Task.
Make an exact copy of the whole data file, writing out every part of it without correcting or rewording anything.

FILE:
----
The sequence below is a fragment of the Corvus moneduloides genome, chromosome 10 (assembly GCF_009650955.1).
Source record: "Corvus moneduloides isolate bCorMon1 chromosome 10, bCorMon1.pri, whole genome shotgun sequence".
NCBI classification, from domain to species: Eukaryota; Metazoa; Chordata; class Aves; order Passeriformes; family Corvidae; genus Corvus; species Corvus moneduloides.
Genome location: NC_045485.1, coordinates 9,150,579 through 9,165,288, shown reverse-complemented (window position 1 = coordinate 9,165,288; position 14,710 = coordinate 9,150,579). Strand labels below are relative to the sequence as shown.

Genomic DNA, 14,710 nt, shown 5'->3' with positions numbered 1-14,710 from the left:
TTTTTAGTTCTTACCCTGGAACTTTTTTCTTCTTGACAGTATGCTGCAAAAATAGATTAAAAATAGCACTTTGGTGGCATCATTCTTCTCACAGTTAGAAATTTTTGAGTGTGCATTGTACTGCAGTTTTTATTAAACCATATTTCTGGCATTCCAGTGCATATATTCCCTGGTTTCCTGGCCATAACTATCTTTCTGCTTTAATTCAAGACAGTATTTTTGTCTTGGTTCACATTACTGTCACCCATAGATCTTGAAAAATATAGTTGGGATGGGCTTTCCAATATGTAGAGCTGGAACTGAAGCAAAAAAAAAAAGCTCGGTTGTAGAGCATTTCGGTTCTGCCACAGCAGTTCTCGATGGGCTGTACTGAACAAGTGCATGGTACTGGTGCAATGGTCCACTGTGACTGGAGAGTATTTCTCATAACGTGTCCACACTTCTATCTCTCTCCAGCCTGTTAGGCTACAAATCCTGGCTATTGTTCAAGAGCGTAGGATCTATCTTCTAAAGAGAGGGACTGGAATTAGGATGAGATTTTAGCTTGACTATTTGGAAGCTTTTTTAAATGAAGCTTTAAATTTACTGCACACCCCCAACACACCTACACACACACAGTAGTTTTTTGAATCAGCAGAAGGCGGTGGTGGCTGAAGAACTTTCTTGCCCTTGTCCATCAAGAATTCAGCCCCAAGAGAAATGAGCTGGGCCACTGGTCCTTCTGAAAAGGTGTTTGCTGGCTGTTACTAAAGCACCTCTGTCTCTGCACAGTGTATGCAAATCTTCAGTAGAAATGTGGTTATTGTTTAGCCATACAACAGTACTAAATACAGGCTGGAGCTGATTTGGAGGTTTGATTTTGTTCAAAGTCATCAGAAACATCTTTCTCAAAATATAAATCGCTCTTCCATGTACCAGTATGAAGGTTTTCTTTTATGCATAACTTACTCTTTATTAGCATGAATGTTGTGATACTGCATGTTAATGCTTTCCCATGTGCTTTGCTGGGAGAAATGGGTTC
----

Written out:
The sequence below is a fragment of the Corvus moneduloides genome, chromosome 10 (assembly GCF_009650955.1).
Source record: "Corvus moneduloides isolate bCorMon1 chromosome 10, bCorMon1.pri, whole genome shotgun sequence".
NCBI classification, from domain to species: Eukaryota; Metazoa; Chordata; class Aves; order Passeriformes; family Corvidae; genus Corvus; species Corvus moneduloides.
Genome location: NC_045485.1, coordinates 9,150,579 through 9,165,288, shown reverse-complemented (window position 1 = coordinate 9,165,288; position 14,710 = coordinate 9,150,579). Strand labels below are relative to the sequence as shown.

Genomic DNA, 14,710 nt, shown 5'->3' with positions numbered 1-14,710 from the left:
TTTTTAGTTCTTACCCTGGAACTTTTTTCTTCTTGACAGTATGCTGCAAAAATAGATTAAAAATAGCACTTTGGTGGCATCATTCTTCTCACAGTTAGAAATTTTTGAGTGTGCATTGTACTGCAGTTTTTATTAAACCATATTTCTGGCATTCCAGTGCATATATTCCCTGGTTTCCTGGCCATAACTATCTTTCTGCTTTAATTCAAGACAGTATTTTTGTCTTGGTTCACATTACTGTCACCCATAGATCTTGAAAAATATAGTTGGGATGGGCTTTCCAATATGTAGAGCTGGAACTGAAGCAAAAAAAAAAAGCTCGGTTGTAGAGCATTTCGGTTCTGCCACAGCAGTTCTCGATGGGCTGTACTGAACAAGTGCATGGTACTGGTGCAATGGTCCACTGTGACTGGAGAGTATTTCTCATAACGTGTCCACACTTCTATCTCTCTCCAGCCTGTTAGGCTACAAATCCTGGCTATTGTTCAAGAGCGTAGGATCTATCTTCTAAAGAGAGGGACTGGAATTAGGATGAGATTTTAGCTTGACTATTTGGAAGCTTTTTTAAATGAAGCTTTAAATTTACTGCACACCCCCAACACACCTACACACACACAGTAGTTTTTTGAATCAGCAGAAGGCGGTGGTGGCTGAAGAACTTTCTTGCCCTTGTCCATCAAGAATTCAGCCCCAAGAGAAATGAGCTGGGCCACTGGTCCTTCTGAAAAGGTGTTTGCTGGCTGTTACTAAAGCACCTCTGTCTCTGCACAGTGTATGCAAATCTTCAGTAGAAATGTGGTTATTGTTTAGCCATACAACAGTACTAAATACAGGCTGGAGCTGATTTGGAGGTTTGATTTTGTTCAAAGTCATCAGAAACATCTTTCTCAAAATATAAATCGCTCTTCCATGTACCAGTATGAAGGTTTTCTTTTATGCATAACTTACTCTTTATTAGCATGAATGTTGTGATACTGCATGTTAATGCTTTCCCATGTGCTTTGCTGGGAGAAATGGGTTC